IOG has again been forced to shut in its key Saturn Banks assets, this time to address onshore compressor issues linked to condensate production.
In a 23 May update, the southern North Sea-focused producer said gas condensate flows coming ashore from its Blythe and Elgood fields have “fluctuated considerably,” since their start up in March, reaching peak levels of up to 1,850 barrels per day.
These liquids are processed at the Saturn Banks Reception Facilities (SBRF) which lie next to the main Perenco Bacton terminal, and are co-owned by IOG and CalEnergy Resources and operated by Perenco UK.
All liquids streams coming into Bacton, including those of Saturn Banks, are processed through the terminal’s condensate stabilisation unit (CSU).
In the past week, a Perenco operational risk assessment identified a drainage system deficiency in the CSU’s two recycle compressors, which has been highlighted by the increased condensate rates.
Perenco has said the issue must be addressed before any further Saturn Banks liquids can be processed and has limited the SBRF slugcatcher to a 15% maximum liquid level.
“Consequently, after progressive reduction in flow rates to manage these constraints, [Perenco] has now enforced a full shut-in of Blythe and Elgood production to prevent further liquids entering the slugcatcher,” IOG added.
It comes just weeks after a chemical injection fault on Blythe also forced production offline for a short period.
IOG chief executive Andrew Hockey added: “Whilst relatively high liquids flows are welcome and generate revenue, liquids handling issues within the Perenco Bacton terminal have unfortunately required a short-term shut-in of Saturn Banks production.”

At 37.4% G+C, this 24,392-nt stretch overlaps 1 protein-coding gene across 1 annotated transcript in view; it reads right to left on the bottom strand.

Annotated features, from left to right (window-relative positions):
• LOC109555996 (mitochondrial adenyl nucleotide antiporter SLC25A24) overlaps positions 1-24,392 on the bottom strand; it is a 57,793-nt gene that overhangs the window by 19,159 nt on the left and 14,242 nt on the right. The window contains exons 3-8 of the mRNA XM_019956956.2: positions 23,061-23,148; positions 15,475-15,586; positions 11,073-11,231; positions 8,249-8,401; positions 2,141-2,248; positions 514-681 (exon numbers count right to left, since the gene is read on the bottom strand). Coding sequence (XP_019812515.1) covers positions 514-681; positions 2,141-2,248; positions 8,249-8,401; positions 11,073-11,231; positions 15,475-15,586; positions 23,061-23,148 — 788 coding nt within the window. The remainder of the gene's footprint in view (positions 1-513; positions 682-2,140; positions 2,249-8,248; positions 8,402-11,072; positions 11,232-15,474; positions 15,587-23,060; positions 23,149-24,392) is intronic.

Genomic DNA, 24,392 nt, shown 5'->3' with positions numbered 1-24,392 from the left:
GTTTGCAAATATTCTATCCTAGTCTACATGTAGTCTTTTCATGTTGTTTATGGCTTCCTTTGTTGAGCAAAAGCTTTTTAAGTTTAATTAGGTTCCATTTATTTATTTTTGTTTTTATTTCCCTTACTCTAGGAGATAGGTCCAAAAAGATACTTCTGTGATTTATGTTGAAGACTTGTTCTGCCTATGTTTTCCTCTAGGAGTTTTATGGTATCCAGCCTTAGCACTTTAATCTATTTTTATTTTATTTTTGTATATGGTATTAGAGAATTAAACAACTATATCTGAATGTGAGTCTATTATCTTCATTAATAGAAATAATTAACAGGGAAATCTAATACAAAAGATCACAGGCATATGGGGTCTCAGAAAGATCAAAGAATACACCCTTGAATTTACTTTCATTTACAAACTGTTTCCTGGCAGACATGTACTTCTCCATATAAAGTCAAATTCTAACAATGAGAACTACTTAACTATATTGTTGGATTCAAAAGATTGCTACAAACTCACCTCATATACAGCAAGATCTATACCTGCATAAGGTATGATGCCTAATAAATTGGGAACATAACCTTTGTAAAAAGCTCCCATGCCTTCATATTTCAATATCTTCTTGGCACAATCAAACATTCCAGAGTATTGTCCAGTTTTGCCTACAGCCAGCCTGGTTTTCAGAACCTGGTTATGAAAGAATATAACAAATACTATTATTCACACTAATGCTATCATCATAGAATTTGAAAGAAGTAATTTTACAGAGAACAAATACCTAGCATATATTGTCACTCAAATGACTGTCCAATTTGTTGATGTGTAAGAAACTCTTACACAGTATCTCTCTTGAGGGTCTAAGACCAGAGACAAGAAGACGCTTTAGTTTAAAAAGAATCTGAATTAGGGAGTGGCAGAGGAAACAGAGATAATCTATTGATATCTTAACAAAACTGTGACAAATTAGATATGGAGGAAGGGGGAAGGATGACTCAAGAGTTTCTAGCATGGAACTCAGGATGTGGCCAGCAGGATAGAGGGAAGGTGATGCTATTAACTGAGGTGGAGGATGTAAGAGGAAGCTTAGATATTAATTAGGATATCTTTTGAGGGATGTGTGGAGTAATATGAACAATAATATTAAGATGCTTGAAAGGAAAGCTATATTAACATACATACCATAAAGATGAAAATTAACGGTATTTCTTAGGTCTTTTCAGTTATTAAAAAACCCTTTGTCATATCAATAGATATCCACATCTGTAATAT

“This is a very frustrating interruption to our efforts to maintain stable, consistent early gas flows, however, maintaining the highest safety standards must always be the first priority.”
Perenco has reportedly been developing a modification to the CSU compressor drainage system to resolve the issue.
Subject to a safety review scheduled for today (Monday 23 May), one compressor is expected to be modified within approximately one week, IOG added. This would enable “limited initial resumption” of Saturn Banks production, to around 30 million cubic feet per day of gas.
Modification of the second compressor is expected to take approximately one further week.
IOG says Saturn Banks production is therefore expected to be gradually restored to normal levels over the following weeks, though noted that Perenco’s safety review may yet affect this provisional timeline.
Despite these issues, the company says condensate yields from both fields are expected to decline rapidly during the first year of production, while the inbound Southwark field is expected to have far lower condensate yield.